The following are the complete original liner notes for Capitol’s Beach Boys Rarities album, originally issued in August 1983 and later rereleased (October 14, 1997) on CD in Japan. The only changes that have been made are to correct the lead vocal information for The Letter and the recording date of the 1968 show at the Astoria in Finsbury Park, London.

The Beach Boys – Brian Wilson, Carl Wilson, Dennis Wilson, Mike Love, Alan Jardine and Bruce Johnston – rose to fame in 1962. For a decade, they reigned as the major American rock group. During their seven years (1962-1969) with Capitol Records, The Beach Boys hit the Top 40 no less than 27 times. Sixteen of their albums made the Top 100.

Versatility was the group’s keynote. Their radio hits ranged from the basic rock-and-roll of Fun, Fun Fun to the psychedelia of Good Vibrations. On albums, The Beach Boys experimented with lush ballads, acappella renderings, rhythm-and-blues and even hard rock. Their efforts always succeeded, never sounding forced, because they made each style their own, never content to simply copy.

Unfortunately, The Beach Boys’ greatest displays of versatility (and perhaps talent) have remained largely undiscovered. Their most innovative recordings were usually one-of-a-kind, not fitting into any planned mold and therefore left off albums. Typically, these gems surfaced only on obscure singles, promotional albums and foreign releases.

This Rarities package corrects the situation. Included are six of the most desirable and interesting oddities of The Beach Boys’ career. But, best of all, here are another seven recordings, previously unreleased, discovered deep in Capitol’s tape vaults.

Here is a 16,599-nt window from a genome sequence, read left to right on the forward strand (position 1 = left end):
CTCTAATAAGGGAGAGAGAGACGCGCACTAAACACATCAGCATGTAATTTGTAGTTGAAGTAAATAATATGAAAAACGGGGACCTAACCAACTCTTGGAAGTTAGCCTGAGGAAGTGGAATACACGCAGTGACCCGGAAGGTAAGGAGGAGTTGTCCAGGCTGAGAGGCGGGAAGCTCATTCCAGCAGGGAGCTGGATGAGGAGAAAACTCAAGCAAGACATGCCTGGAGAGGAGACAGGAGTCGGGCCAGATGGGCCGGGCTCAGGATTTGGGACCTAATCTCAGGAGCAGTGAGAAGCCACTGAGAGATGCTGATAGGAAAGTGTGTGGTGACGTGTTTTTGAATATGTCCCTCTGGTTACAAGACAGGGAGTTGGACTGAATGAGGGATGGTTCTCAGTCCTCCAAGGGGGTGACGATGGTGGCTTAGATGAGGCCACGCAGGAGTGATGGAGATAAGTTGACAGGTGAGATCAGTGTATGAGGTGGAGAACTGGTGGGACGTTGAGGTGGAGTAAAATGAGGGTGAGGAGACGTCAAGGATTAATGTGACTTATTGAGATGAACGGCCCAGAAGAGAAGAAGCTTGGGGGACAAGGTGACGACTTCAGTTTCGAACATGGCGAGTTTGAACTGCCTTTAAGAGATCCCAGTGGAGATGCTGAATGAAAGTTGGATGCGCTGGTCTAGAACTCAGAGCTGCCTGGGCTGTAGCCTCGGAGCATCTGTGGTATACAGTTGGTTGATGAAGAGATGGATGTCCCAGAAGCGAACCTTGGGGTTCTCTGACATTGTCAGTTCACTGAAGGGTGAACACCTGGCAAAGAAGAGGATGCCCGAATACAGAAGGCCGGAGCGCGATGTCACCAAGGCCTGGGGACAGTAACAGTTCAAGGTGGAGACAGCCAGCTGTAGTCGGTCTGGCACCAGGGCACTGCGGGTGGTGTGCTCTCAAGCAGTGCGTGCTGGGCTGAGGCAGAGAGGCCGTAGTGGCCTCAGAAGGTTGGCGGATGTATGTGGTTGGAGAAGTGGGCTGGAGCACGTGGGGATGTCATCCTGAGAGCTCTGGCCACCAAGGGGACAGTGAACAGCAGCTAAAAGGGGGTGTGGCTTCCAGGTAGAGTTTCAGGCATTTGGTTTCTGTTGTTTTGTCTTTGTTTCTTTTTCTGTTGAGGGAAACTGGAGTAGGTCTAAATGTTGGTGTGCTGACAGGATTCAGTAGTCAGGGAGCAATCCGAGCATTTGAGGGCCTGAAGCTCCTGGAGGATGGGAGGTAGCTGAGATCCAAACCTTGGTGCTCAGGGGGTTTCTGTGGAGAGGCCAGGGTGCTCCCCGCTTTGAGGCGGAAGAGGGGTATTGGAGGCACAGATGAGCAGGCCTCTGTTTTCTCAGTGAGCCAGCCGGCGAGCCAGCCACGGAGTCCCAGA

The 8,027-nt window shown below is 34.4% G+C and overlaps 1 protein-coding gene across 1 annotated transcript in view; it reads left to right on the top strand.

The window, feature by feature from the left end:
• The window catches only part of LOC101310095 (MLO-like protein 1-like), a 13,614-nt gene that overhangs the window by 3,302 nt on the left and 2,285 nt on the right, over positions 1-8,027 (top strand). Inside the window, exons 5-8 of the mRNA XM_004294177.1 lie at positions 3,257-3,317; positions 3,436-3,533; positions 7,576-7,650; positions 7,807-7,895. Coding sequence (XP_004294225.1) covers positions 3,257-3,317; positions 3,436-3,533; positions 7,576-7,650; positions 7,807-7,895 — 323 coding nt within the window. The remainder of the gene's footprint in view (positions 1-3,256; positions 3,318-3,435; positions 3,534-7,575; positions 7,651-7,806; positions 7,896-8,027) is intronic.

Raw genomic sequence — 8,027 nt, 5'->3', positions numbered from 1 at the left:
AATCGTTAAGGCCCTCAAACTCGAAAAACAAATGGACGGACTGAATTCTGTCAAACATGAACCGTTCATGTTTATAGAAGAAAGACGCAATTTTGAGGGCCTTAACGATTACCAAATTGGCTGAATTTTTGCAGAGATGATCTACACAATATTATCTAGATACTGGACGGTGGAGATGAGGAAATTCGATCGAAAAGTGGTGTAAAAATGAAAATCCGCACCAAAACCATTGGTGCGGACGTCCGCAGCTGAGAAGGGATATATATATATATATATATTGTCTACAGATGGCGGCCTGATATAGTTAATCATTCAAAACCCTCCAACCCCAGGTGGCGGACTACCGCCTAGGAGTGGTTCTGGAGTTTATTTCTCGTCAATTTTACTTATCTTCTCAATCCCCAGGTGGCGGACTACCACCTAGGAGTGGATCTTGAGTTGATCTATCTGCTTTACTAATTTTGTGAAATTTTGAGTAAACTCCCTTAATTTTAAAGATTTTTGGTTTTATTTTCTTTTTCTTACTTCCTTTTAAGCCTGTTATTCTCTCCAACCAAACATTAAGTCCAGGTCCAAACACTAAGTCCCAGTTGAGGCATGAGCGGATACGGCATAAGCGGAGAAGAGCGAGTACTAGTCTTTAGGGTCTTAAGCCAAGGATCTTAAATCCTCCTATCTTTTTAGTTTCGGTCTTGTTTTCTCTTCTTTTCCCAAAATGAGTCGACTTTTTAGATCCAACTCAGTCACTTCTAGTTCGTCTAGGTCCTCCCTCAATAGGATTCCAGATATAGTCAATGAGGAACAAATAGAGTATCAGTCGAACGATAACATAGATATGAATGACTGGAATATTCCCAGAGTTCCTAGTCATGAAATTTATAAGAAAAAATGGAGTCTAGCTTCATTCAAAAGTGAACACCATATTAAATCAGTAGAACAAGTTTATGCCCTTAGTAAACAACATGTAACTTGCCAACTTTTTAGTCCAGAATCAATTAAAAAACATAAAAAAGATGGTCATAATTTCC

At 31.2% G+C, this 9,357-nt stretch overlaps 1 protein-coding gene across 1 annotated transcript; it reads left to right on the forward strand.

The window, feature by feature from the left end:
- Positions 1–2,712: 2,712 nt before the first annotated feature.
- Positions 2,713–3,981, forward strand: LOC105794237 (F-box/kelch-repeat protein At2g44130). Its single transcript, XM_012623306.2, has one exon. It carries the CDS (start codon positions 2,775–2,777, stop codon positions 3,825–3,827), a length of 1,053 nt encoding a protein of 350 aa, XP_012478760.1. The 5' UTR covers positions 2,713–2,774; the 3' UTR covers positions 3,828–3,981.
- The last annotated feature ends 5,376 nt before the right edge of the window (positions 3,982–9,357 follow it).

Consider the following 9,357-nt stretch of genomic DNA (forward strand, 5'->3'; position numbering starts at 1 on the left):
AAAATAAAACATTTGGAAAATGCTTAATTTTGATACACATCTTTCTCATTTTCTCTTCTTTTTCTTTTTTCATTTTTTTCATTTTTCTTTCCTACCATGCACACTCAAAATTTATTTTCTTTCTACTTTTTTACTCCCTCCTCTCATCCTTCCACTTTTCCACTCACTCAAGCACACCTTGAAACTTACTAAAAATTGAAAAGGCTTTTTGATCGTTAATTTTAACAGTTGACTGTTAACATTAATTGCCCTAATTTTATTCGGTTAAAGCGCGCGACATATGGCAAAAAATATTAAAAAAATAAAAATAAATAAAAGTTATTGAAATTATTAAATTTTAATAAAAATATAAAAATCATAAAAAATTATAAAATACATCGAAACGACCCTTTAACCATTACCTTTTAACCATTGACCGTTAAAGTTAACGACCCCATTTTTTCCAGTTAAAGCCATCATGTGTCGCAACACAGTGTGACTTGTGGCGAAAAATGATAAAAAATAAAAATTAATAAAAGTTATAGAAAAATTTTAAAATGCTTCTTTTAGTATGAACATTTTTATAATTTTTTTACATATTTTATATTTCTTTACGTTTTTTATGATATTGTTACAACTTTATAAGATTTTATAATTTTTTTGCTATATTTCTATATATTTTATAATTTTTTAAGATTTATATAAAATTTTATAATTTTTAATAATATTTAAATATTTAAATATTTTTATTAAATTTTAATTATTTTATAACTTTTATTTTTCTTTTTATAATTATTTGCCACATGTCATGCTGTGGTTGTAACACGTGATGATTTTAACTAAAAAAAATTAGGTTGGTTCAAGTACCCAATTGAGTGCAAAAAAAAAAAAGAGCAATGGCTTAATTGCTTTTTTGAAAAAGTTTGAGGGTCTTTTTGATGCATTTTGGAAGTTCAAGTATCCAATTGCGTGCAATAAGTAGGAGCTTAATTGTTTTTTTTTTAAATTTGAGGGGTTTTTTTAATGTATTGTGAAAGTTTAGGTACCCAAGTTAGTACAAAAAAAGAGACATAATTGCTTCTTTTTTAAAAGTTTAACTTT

There’s something on Rarities for everyone. The collector will relish the newly-discovered tracks. The fan will delight in owning recordings that were previously out of reach. The casual record buyer will marvel at the unrealized extent of The Beach Boys’ talent and versatility.

The first three songs – With A Little Help From My Friends, The Letter and I Was Made To Love Her – date from the recording of the Wild Honey album in the fall of 1967. When it appeared, Wild Honey was a very fresh-sounding album. Stark and simple, it stood in sharp contrast to the complex psychedelic music popular at the time. Within a year, the other major stars of the rock world would make the same return to basics – Bob Dylan with John Wesley Harding, The Rolling Stones with Beggars Banquet and The Beatles with the “White Album.”

The recording of Wild Honey followed the intense, ground-breaking year-long sessions that produced Good Vibrations, Heroes And Villains and the Smiley Smile album. Chief Beach Boy Brian Wilson had pushed his creative powers to their limit during those sessions. Wild Honey, according to his brother Carl, was simply music for Brian to “cool down” with. The songs, whether original compositions or covers of other artists’ hits, were heavily R&B-influenced. Standout tracks on the album included the hit singles Wild Honey and Darlin’ and the Stevie Wonder cover, I Was Made To Love Her, all featuring gritty Carl Wilson lead vocals. The version of I Was Made To Love Her included on Rarities is longer than the Wild Honey track and includes the unique “tag” cut prior to the album’s release.

The Letter, a cover of The Boxtops’ classic hit, was dropped from the Wild Honey lineup shortly before the album came out. The song features a Brian Wilson lead vocal, with Mike Love singing the final line of each verse (“My baby, she wrote me a letter”).

With A Little Help From My Friends probably never was intended for inclusion on Wild Honey. According to Bruce Johnston, who handles the lead vocal, “We did it just to see what it would sound like.” Outside of several songs on the totally irreverent Beach Boys Party album, it stands as the group’s only attempt to cover a Beatles’ tune.